The regs needle valves etc do not get bigger as the tank size increases, only the amount of CO2 you put into the tank, to get the optmum levels of CO2 approx 30ppm. With 200 gal if you put a single diffuser in the tank you would probably need a powerhead to blow the CO2 across the tank or consider a manifold W/ dual needle valves & dual diffusers or an inline reactor.

Anyway, do your homework....it's always more benificial in the long run when you make an educated decision
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Old 09-02-2007, 10:20 AM   #5 (permalink)
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Default Re: Advice wanted

I set up a 180g planted tank a little over a year ago. The journal is here. You can see what I did for equipment and such.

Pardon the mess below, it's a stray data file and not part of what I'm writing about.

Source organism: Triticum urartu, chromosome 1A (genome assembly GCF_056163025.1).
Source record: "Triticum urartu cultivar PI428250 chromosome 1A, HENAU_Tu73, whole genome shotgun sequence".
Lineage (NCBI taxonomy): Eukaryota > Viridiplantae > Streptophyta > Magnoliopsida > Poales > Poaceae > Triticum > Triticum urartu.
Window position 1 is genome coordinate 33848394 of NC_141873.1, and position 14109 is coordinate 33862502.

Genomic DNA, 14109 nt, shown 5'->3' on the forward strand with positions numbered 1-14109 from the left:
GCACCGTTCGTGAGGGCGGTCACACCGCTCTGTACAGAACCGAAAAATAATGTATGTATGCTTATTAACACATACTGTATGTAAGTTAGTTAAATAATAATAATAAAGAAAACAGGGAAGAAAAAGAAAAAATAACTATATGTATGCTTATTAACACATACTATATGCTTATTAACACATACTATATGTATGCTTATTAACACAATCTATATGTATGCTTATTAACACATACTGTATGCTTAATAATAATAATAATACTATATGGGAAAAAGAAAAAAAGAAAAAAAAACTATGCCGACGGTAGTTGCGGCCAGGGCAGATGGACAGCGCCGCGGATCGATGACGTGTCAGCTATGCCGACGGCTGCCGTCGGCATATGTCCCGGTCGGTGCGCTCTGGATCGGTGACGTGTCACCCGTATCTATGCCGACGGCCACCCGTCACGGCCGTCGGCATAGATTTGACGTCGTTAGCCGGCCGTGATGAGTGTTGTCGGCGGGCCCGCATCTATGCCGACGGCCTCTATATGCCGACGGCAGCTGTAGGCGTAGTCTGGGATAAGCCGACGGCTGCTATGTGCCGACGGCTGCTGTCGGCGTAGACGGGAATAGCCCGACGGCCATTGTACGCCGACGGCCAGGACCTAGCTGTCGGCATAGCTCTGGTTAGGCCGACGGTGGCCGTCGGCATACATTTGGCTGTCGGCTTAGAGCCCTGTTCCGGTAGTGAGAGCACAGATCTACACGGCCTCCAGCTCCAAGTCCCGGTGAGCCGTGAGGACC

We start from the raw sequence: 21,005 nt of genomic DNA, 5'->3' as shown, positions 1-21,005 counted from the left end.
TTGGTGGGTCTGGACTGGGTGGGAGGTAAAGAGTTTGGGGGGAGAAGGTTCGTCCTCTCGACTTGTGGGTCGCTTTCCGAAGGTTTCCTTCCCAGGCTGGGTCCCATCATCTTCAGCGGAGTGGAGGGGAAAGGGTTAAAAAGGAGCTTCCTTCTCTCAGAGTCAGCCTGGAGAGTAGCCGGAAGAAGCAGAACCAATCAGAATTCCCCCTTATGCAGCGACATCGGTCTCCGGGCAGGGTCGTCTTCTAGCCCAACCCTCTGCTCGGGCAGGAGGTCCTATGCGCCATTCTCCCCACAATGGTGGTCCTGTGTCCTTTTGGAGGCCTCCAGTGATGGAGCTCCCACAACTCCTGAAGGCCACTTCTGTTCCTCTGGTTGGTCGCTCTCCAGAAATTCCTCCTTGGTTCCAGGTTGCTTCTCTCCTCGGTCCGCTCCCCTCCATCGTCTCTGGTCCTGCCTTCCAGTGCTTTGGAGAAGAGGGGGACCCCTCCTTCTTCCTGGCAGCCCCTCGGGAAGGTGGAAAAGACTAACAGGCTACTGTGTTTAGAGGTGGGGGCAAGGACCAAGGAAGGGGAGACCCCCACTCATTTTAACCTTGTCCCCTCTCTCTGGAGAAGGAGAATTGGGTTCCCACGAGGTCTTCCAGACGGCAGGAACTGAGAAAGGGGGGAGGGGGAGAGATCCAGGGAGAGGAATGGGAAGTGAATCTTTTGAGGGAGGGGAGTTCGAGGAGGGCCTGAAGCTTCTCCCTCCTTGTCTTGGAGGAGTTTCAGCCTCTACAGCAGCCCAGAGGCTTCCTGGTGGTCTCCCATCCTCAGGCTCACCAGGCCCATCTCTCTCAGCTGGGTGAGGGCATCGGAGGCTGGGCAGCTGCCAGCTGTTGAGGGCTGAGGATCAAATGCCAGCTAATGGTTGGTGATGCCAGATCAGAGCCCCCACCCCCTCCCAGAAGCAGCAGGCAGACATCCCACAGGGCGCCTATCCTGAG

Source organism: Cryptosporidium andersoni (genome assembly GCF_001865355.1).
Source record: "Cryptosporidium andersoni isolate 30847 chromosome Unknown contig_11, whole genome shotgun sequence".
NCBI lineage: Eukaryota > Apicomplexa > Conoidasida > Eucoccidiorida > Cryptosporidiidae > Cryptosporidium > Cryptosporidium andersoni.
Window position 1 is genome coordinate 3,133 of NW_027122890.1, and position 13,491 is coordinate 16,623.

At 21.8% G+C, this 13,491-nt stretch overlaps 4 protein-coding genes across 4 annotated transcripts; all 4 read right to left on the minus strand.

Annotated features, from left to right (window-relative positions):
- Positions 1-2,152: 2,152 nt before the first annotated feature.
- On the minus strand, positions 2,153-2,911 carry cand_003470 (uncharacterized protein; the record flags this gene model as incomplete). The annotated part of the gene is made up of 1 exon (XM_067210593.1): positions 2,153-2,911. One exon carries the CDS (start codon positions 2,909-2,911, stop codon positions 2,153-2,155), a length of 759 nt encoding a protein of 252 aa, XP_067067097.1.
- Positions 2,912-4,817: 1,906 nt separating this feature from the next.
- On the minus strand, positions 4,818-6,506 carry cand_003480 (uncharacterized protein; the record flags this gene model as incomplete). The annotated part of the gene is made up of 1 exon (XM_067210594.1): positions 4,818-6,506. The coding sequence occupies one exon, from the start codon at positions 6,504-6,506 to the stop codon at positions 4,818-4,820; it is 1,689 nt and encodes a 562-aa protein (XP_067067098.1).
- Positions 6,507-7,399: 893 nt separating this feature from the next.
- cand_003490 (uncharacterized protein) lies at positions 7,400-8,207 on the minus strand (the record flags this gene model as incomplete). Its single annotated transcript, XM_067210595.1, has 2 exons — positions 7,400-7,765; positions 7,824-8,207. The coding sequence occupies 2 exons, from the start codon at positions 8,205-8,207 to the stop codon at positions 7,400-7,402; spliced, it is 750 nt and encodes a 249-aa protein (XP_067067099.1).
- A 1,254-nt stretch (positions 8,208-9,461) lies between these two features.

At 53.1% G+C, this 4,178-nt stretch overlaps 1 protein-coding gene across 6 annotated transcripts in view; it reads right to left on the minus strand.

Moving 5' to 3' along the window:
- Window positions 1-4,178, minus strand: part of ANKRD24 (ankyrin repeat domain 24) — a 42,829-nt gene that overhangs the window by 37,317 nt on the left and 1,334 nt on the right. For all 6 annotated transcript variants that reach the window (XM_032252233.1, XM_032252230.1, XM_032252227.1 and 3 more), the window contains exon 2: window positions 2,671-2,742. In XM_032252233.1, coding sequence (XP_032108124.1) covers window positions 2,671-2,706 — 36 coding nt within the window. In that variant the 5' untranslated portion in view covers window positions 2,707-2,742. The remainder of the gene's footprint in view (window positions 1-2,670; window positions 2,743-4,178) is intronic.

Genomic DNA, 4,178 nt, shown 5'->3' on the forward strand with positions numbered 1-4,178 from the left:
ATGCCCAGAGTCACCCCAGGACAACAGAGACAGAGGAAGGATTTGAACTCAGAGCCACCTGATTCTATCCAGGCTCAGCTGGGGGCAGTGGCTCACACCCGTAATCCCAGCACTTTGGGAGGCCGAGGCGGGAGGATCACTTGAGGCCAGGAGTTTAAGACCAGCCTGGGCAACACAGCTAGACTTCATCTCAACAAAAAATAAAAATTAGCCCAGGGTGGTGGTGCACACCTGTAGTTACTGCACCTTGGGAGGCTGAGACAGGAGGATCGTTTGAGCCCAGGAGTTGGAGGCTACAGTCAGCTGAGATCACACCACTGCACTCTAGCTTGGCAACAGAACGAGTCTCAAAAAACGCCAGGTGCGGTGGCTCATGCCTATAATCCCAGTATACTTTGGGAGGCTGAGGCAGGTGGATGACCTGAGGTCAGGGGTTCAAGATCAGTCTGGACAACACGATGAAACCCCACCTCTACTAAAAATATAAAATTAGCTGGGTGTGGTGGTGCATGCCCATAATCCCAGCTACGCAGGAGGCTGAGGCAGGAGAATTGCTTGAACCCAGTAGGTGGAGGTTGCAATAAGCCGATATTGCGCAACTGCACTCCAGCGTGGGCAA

I agree with Hoppy about the substrate heater. The only benefit they provide as far as I can see is money for those who make and sell them.

Planning a low-maintainence tank (no stemmies) is probably a smart idea for such a large tank. I'm slowly moving that direction, but just love the stem plants too much to let them go. That said, most people who set up large tanks use cheap, rapid-growing stemmies to get the system off to a good start. Do not underestimate the quantitiy of plants you'll require. Stability is the key to staying on top of algae issues. Stability does not exist in a new tank, but healthy, eager, rapidly growing stemmies help a lot. You can gradually transition to a lower-maintainence tank over time.